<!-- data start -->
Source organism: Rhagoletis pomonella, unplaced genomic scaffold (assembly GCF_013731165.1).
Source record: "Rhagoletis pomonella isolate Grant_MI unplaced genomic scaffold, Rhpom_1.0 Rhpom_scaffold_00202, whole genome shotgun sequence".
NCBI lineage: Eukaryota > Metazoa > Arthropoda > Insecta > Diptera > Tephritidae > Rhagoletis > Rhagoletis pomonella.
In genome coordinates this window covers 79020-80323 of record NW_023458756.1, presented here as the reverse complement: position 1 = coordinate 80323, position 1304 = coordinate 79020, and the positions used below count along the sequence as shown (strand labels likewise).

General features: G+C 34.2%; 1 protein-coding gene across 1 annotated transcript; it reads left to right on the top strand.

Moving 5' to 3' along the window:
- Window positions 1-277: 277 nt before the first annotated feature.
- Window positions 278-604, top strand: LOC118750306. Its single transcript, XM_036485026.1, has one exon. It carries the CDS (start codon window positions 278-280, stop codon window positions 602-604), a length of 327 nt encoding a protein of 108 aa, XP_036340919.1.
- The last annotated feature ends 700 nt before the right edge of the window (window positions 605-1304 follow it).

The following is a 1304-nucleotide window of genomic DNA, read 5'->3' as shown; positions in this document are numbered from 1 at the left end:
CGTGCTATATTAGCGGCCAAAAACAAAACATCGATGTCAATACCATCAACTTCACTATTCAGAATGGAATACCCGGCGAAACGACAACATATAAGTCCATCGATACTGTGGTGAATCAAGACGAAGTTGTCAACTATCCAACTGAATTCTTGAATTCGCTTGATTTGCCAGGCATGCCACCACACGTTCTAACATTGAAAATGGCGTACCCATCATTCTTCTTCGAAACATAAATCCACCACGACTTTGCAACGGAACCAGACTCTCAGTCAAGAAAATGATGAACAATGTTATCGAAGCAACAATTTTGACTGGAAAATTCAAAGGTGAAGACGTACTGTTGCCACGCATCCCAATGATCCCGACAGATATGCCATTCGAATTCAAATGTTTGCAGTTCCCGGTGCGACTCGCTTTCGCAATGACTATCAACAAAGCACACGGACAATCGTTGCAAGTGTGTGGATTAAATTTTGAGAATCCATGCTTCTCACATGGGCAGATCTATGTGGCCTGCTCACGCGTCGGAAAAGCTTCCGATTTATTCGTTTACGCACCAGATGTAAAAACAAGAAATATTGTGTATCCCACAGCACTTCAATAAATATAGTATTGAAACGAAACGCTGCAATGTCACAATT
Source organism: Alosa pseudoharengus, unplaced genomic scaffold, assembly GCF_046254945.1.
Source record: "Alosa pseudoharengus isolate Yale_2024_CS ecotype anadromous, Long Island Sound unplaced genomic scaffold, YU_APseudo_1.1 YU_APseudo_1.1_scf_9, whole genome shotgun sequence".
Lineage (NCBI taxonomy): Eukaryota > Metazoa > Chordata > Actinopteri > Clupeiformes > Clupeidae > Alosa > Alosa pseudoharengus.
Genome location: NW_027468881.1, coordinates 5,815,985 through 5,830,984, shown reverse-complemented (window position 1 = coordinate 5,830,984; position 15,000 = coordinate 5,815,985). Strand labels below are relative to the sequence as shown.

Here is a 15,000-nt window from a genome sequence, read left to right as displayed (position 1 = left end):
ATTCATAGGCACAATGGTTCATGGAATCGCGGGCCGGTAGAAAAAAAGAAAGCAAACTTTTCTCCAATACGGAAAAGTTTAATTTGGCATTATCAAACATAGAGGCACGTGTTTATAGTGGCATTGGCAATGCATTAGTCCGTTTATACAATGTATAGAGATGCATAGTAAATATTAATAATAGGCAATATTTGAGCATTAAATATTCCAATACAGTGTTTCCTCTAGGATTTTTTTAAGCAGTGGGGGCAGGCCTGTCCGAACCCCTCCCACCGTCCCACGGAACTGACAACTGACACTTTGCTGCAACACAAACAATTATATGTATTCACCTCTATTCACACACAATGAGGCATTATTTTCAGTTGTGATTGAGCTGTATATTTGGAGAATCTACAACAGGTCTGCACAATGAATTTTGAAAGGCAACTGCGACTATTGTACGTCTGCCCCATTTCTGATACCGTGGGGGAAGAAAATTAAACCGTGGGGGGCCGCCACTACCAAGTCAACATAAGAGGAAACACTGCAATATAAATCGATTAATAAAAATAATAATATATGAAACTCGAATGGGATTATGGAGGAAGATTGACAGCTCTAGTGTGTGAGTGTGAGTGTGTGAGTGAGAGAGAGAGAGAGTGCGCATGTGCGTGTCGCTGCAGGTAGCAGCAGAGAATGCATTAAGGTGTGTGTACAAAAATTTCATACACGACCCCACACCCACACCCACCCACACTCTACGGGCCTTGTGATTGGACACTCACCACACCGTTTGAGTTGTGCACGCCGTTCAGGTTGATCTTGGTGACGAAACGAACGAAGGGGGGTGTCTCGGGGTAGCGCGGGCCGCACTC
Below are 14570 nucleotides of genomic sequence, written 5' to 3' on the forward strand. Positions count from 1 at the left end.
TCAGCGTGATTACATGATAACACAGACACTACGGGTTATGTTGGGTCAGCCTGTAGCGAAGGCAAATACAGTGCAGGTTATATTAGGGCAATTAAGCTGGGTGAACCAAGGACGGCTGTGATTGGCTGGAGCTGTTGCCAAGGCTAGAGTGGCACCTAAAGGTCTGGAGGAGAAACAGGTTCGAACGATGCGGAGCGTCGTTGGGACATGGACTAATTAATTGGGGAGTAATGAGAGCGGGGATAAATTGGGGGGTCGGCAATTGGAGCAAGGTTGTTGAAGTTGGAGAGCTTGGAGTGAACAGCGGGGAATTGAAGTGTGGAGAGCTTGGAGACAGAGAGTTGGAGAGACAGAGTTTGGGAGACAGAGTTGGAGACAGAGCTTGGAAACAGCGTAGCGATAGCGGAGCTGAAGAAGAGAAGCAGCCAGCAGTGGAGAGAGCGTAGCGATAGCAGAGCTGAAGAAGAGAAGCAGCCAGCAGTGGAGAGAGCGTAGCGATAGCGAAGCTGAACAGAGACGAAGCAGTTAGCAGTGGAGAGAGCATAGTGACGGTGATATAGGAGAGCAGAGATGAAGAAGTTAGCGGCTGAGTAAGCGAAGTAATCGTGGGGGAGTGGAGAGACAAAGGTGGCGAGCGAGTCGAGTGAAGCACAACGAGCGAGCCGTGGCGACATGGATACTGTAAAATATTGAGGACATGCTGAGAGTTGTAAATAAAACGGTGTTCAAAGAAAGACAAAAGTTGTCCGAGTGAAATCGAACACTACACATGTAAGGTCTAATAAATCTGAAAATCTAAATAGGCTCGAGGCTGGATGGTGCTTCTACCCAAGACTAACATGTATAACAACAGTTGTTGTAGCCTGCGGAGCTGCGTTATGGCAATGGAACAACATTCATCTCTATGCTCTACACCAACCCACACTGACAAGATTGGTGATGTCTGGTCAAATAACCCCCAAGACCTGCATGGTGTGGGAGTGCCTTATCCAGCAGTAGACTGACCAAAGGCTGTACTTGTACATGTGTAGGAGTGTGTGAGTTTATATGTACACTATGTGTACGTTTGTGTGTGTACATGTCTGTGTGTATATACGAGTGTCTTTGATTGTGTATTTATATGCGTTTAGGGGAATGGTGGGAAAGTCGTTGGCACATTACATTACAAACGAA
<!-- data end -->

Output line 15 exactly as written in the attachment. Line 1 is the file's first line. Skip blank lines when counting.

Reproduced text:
Genome location: NW_027468881.1, coordinates 5,815,985 through 5,830,984, shown reverse-complemented (window position 1 = coordinate 5,830,984; position 15,000 = coordinate 5,815,985). Strand labels below are relative to the sequence as shown.